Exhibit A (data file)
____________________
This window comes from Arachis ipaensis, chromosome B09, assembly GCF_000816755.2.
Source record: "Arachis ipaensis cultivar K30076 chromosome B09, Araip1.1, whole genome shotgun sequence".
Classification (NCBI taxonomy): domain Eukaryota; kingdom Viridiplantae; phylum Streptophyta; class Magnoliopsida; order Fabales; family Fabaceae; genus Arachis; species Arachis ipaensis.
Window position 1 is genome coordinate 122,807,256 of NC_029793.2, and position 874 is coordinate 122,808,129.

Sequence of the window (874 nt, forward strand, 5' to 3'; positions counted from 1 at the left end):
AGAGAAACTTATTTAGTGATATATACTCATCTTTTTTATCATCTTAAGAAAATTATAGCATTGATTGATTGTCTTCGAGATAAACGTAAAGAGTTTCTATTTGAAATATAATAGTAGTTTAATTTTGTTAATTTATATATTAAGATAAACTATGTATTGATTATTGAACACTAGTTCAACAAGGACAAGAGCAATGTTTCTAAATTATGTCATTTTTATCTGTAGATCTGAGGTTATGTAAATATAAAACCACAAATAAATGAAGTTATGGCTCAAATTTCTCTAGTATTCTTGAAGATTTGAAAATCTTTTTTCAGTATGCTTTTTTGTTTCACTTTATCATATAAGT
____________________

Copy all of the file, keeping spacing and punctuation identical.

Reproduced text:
This window comes from Arachis ipaensis, chromosome B09, assembly GCF_000816755.2.
Source record: "Arachis ipaensis cultivar K30076 chromosome B09, Araip1.1, whole genome shotgun sequence".
Classification (NCBI taxonomy): domain Eukaryota; kingdom Viridiplantae; phylum Streptophyta; class Magnoliopsida; order Fabales; family Fabaceae; genus Arachis; species Arachis ipaensis.
Window position 1 is genome coordinate 122,807,256 of NC_029793.2, and position 874 is coordinate 122,808,129.

Sequence of the window (874 nt, forward strand, 5' to 3'; positions counted from 1 at the left end):
AGAGAAACTTATTTAGTGATATATACTCATCTTTTTTATCATCTTAAGAAAATTATAGCATTGATTGATTGTCTTCGAGATAAACGTAAAGAGTTTCTATTTGAAATATAATAGTAGTTTAATTTTGTTAATTTATATATTAAGATAAACTATGTATTGATTATTGAACACTAGTTCAACAAGGACAAGAGCAATGTTTCTAAATTATGTCATTTTTATCTGTAGATCTGAGGTTATGTAAATATAAAACCACAAATAAATGAAGTTATGGCTCAAATTTCTCTAGTATTCTTGAAGATTTGAAAATCTTTTTTCAGTATGCTTTTTTGTTTCACTTTATCATATAAGT